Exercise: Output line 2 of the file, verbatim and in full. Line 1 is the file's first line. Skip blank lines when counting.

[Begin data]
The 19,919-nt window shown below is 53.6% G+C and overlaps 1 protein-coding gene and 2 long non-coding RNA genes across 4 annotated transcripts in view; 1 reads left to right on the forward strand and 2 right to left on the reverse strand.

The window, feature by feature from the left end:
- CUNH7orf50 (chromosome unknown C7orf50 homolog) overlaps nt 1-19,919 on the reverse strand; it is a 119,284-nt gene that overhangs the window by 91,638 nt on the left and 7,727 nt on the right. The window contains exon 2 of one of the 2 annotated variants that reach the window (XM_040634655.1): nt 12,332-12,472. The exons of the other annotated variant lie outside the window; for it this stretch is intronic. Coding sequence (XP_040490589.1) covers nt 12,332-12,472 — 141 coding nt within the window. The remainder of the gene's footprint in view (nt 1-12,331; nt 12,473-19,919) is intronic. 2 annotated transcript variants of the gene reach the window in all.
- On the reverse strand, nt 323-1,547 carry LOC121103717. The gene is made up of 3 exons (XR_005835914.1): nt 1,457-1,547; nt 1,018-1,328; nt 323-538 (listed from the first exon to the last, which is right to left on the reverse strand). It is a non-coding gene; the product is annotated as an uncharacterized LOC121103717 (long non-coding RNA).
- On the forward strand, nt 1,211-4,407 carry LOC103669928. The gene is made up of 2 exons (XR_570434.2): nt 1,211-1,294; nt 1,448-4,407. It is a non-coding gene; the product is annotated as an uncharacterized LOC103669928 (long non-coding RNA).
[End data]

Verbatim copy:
The window, feature by feature from the left end: